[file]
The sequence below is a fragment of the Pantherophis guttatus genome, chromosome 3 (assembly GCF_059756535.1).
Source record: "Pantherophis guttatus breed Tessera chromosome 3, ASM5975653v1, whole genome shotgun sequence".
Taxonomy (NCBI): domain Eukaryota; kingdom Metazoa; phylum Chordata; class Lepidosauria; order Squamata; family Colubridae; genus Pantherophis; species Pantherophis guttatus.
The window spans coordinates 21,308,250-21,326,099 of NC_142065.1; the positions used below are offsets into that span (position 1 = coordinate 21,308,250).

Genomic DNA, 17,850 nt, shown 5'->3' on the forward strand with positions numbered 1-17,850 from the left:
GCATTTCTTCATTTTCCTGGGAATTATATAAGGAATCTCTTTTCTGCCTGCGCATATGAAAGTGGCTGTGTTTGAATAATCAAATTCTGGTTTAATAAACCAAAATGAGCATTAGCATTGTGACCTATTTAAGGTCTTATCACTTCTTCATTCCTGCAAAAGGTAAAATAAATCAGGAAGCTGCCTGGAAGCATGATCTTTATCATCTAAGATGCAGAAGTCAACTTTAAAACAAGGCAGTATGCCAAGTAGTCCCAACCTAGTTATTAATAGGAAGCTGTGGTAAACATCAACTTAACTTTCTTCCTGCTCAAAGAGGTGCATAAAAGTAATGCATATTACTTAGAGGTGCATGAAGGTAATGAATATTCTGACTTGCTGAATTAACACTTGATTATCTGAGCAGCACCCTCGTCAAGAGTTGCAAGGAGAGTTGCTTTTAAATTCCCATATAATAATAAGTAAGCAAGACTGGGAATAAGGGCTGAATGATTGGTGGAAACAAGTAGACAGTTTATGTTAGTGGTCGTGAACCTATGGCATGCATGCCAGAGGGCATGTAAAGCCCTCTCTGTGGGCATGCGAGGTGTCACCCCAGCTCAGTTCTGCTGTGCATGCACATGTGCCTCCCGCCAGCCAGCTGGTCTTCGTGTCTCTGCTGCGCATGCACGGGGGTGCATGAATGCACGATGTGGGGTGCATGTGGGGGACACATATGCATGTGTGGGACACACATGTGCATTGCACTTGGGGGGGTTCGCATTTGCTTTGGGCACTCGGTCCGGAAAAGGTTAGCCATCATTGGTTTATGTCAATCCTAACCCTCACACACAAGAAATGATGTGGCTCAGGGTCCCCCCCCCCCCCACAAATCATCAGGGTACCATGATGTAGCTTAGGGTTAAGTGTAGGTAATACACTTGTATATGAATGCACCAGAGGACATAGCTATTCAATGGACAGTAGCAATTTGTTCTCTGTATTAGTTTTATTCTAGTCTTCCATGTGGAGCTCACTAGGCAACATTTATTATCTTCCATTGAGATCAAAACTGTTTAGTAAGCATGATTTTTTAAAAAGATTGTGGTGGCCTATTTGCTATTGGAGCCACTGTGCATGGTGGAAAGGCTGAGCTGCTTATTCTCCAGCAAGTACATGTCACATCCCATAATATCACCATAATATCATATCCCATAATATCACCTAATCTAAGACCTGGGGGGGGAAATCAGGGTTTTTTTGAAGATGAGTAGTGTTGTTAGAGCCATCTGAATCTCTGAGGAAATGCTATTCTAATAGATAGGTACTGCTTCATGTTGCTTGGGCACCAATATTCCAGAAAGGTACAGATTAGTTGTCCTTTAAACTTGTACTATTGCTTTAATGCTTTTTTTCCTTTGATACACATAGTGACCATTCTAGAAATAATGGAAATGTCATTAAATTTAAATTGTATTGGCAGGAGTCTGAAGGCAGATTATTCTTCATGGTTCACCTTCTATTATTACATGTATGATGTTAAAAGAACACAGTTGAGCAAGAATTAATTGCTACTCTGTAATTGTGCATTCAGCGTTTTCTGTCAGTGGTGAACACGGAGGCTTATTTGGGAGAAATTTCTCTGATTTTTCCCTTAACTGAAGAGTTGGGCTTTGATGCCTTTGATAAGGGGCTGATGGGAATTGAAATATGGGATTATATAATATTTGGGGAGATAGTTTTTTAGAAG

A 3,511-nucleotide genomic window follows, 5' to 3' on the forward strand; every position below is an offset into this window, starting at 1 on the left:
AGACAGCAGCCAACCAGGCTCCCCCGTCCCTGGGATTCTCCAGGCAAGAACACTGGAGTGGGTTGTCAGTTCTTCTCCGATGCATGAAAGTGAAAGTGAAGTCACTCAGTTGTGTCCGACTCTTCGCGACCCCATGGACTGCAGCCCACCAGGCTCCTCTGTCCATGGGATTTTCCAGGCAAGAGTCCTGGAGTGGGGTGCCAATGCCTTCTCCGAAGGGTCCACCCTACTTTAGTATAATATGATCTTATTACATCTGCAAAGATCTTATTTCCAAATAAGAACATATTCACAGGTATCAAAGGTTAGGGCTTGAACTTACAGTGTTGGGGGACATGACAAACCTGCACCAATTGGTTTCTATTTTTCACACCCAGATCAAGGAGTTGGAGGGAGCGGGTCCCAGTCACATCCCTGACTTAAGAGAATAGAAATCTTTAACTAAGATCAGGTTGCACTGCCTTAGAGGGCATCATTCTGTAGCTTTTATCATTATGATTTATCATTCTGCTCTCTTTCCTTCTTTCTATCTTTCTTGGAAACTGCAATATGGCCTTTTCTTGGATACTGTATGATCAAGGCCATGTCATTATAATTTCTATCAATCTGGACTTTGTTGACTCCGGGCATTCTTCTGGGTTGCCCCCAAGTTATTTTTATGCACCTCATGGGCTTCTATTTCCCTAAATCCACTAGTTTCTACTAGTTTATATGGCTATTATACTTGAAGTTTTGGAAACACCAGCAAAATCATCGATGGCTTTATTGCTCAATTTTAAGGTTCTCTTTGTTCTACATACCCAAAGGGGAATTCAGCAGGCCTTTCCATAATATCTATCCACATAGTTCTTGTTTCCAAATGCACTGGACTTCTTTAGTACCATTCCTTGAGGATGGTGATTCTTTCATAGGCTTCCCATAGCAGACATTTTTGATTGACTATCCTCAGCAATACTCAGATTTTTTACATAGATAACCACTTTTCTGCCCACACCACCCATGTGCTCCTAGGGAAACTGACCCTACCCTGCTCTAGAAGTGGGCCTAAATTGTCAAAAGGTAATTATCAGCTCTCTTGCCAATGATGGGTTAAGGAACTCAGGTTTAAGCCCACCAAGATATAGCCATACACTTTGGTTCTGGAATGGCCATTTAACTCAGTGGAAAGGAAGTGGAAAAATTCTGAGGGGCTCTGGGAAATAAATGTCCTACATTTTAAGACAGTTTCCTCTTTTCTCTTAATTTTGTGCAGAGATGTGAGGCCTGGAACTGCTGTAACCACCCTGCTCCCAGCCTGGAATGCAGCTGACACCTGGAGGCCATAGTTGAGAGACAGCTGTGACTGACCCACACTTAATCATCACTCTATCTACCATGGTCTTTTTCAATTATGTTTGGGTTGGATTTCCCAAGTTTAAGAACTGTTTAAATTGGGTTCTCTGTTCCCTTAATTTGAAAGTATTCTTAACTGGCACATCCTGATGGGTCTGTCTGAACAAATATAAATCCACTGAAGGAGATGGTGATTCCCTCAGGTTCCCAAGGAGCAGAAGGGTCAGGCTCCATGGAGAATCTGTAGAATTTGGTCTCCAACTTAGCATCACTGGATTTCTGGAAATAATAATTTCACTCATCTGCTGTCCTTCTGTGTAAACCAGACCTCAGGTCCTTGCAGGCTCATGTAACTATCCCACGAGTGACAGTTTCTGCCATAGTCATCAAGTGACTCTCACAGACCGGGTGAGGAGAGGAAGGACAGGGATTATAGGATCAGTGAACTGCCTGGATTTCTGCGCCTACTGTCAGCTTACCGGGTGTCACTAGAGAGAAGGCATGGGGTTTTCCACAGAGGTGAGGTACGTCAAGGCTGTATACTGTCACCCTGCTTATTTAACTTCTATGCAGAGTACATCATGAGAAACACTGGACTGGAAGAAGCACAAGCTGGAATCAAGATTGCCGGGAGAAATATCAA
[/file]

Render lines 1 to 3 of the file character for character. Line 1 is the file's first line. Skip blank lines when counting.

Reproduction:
The sequence below is a fragment of the Pantherophis guttatus genome, chromosome 3 (assembly GCF_059756535.1).
Source record: "Pantherophis guttatus breed Tessera chromosome 3, ASM5975653v1, whole genome shotgun sequence".
Taxonomy (NCBI): domain Eukaryota; kingdom Metazoa; phylum Chordata; class Lepidosauria; order Squamata; family Colubridae; genus Pantherophis; species Pantherophis guttatus.